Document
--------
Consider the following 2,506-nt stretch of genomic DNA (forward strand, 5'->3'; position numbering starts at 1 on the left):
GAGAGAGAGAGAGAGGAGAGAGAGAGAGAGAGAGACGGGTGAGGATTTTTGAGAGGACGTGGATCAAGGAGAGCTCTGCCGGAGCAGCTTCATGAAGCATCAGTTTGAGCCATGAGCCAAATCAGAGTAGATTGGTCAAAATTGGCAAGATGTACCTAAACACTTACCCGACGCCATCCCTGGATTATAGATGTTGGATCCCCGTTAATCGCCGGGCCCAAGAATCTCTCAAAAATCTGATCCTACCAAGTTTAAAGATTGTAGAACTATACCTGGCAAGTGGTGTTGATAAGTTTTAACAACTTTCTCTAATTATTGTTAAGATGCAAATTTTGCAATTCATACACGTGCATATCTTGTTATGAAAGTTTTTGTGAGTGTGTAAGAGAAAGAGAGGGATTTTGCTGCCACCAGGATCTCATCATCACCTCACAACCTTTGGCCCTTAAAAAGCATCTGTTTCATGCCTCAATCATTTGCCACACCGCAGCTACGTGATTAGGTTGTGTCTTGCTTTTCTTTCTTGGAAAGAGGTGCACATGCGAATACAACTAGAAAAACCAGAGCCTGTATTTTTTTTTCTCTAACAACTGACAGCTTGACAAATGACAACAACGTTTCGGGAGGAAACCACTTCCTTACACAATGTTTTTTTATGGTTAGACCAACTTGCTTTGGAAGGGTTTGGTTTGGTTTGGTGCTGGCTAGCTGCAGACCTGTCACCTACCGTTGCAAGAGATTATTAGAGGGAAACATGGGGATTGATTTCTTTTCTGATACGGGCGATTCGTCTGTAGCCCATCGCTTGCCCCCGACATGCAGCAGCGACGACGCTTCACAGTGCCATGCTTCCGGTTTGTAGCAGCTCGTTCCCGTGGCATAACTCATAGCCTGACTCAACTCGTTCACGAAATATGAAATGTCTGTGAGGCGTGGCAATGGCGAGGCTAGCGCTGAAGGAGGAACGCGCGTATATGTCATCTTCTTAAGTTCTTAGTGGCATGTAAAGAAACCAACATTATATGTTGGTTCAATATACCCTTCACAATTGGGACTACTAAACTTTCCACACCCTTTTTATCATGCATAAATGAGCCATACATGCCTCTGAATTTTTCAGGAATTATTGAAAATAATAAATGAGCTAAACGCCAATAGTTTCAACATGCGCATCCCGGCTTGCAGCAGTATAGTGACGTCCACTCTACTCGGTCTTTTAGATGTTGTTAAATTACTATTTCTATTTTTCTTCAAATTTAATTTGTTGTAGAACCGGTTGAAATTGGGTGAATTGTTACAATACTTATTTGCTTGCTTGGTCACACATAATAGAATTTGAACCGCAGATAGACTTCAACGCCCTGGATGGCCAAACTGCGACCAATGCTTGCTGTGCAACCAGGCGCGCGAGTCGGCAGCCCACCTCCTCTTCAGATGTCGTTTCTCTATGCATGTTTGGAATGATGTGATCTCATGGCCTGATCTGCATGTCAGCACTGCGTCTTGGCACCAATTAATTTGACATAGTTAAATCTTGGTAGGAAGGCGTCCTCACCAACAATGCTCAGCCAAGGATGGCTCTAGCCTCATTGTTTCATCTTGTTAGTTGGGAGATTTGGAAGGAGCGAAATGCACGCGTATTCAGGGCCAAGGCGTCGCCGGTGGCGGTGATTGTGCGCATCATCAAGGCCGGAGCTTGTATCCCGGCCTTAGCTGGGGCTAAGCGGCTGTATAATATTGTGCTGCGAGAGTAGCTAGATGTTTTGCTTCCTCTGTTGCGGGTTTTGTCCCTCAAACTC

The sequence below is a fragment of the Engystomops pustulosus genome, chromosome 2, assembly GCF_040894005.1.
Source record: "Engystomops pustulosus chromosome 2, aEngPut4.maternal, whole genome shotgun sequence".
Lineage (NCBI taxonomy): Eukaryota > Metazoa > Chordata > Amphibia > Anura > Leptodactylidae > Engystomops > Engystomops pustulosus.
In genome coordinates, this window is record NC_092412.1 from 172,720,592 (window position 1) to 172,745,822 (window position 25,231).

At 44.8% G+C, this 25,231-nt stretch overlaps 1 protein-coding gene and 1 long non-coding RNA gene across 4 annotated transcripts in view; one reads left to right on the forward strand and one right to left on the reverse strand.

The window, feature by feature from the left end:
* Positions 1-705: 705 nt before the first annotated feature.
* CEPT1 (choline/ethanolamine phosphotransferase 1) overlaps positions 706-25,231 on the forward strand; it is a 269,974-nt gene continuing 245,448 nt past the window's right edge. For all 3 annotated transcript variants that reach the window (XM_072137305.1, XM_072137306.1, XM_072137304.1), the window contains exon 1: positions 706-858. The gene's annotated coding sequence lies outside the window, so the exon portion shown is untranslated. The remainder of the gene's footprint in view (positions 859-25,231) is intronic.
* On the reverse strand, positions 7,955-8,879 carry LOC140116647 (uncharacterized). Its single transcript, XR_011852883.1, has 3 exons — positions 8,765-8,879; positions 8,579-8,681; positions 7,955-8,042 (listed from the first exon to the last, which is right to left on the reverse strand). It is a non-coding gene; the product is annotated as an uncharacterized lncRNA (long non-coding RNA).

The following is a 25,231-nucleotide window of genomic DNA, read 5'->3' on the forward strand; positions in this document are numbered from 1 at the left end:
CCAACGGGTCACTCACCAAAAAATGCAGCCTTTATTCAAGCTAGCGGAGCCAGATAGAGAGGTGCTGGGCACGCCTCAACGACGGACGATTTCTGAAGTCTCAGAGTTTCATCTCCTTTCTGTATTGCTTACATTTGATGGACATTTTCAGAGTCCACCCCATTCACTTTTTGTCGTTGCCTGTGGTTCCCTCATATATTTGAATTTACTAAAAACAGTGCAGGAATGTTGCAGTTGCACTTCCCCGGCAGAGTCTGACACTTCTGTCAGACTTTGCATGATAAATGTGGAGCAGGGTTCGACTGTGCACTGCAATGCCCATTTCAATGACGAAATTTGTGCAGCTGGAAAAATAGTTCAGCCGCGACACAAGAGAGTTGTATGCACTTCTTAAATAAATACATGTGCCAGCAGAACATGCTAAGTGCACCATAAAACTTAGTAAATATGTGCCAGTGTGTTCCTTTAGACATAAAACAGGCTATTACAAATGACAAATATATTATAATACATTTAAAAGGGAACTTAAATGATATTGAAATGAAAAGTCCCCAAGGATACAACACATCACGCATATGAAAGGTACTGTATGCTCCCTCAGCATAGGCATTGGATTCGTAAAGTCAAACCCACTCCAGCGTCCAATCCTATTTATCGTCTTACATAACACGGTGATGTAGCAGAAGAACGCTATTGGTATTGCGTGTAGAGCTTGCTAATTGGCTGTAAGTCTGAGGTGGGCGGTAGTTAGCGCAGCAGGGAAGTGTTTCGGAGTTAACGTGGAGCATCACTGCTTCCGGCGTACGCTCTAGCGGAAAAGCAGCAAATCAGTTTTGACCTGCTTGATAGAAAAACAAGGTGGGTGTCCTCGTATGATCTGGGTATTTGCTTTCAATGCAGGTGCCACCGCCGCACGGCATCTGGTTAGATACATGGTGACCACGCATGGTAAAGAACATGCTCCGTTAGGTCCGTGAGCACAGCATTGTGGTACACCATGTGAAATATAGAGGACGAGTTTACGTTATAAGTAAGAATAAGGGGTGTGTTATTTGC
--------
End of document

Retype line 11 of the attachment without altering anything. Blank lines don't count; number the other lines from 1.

* On the reverse strand, positions 7,955-8,879 carry LOC140116647 (uncharacterized). Its single transcript, XR_011852883.1, has 3 exons — positions 8,765-8,879; positions 8,579-8,681; positions 7,955-8,042 (listed from the first exon to the last, which is right to left on the reverse strand). It is a non-coding gene; the product is annotated as an uncharacterized lncRNA (long non-coding RNA).